Zimbabwe stock exchange shutdown: stockbrokers stunned, investors stressed

By Ray Ndlovu

(Bloomberg) — Stockbrokers in Zimbabwe are struggling to explain to investors what’s happened to their money after the government shut down the stock exchange.

The Zimbabwe Stock Exchange announced Sunday it suspended trading to comply with a directive issued by the Information Ministry late Friday that the bourse close. It’s the latest in a series of measures the government has implemented to try and stabilize the nation’s currency.

Traders have been inundated with calls from “shocked and stressed” investors, Thedias Kasaira, managing director at Imara Edwards Securities, said by phone Monday from the capital, Harare.

“Clients are asking and we don’t know what to tell them,” he said. “They want an explanation, but we haven’t been able to give one as we also don’t know the reason.”

Zimbabwe’s benchmark industrial index has risen more than sevenfold this year to a record. Investors have used the domestic bourse as a haven from the country’s collapsing currency and inflation of 786% — the highest rate in a decade.

Zimbabwe

Investors with cash in Zimbabwe prefer to buy shares to avoid their money losing value. Movements in domestic stock prices track the parallel currency markets on the streets of Harare, where the Zimbabwe dollar changes hands at about 100 per U.S. dollar, compared with the official rate of 57.35.

“People are looking at a hedge against inflation; that’s why they are switching from Zimbabwe dollars to equities,” said Lloyd Mlotshwa, head of equities at Harare-based IH Securities. “The stock exchange serves as a proxy to parallel market rates.”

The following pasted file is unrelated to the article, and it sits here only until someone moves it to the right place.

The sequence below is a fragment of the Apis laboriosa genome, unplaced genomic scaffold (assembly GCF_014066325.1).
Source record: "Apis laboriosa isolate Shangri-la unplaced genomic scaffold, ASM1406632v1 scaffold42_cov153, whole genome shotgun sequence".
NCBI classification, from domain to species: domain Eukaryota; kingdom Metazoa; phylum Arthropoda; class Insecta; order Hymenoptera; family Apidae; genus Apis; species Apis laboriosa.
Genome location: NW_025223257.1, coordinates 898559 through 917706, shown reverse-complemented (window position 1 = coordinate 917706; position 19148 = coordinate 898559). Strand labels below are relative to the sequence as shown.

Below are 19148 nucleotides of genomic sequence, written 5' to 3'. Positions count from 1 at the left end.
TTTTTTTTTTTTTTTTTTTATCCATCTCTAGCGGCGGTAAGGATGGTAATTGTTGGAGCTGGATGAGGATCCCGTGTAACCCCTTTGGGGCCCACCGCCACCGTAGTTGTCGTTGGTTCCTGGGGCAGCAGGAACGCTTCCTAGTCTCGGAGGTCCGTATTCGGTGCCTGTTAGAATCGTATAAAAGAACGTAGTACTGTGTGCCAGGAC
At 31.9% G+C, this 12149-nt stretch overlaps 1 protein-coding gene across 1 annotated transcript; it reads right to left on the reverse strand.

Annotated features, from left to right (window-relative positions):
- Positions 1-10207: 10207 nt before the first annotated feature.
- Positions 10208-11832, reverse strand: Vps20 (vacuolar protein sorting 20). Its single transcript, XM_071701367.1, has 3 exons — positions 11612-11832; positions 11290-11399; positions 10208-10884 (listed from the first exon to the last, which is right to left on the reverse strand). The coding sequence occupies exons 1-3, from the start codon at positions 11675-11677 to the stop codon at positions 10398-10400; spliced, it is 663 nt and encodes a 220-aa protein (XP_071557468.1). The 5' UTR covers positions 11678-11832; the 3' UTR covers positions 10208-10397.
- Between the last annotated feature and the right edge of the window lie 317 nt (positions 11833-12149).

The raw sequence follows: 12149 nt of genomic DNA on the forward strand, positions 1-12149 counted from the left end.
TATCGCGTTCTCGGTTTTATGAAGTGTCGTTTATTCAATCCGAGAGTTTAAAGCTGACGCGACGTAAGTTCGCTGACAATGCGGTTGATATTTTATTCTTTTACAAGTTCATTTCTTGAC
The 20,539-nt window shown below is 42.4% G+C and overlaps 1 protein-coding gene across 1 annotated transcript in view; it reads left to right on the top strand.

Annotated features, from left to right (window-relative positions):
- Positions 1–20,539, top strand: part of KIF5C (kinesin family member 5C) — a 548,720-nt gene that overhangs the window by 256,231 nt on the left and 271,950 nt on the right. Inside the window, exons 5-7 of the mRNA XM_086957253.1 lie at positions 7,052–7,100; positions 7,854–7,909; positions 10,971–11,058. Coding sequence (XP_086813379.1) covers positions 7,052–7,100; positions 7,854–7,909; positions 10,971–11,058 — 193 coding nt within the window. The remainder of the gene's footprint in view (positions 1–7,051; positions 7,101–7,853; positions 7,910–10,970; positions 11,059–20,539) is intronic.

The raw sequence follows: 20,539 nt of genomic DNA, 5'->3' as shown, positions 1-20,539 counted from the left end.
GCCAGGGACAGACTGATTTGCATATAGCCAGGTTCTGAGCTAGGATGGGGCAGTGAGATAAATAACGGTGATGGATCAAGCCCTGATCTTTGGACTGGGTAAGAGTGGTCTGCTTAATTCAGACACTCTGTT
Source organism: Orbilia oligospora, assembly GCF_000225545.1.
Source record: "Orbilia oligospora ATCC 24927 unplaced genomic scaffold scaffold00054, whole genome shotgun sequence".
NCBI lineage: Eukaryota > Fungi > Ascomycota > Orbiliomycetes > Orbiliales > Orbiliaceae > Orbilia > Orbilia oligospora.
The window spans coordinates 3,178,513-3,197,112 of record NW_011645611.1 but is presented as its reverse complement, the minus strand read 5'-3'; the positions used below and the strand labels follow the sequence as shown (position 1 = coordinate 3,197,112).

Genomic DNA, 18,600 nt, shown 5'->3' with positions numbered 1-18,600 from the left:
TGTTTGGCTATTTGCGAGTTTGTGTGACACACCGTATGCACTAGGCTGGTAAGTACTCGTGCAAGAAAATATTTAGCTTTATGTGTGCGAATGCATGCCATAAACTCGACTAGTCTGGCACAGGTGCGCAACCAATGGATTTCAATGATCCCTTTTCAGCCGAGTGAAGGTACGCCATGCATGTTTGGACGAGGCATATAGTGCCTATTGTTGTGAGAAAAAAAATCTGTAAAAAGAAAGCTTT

ZSE Chief Executive Officer Justin Bgoni said he wasn’t immediately able to comment when contacted by phone.

The measures come after President Emmerson Mnangagwa last week warned his government will tackle “malpractices” that he said have undermined his government’s efforts to end an economic crisis, and which resulted in mobile-phone platforms also being suspended.

The 77-year-old president has ruled Zimbabwe since taking over following a coup in late 2017. He inherited a nation beset by sanctions on its leaders and state companies, $9 billion of debt and an economy decimated by the state’s seizure of commercial farms that accounted for much of its exports. The World Bank estimates Zimbabwe’s gross domestic product will contract 10% this year.

“Despite rhetoric that Zimbabwe is open for business, the country is increasingly closed off, and the regime is struggling to abate the economic crisis,” said Nathan Hayes, an analyst at the Economist Intelligence Unit. “The move to shut the ZSE will limit demand for foreign currency, as investors will not be able to disinvest.”

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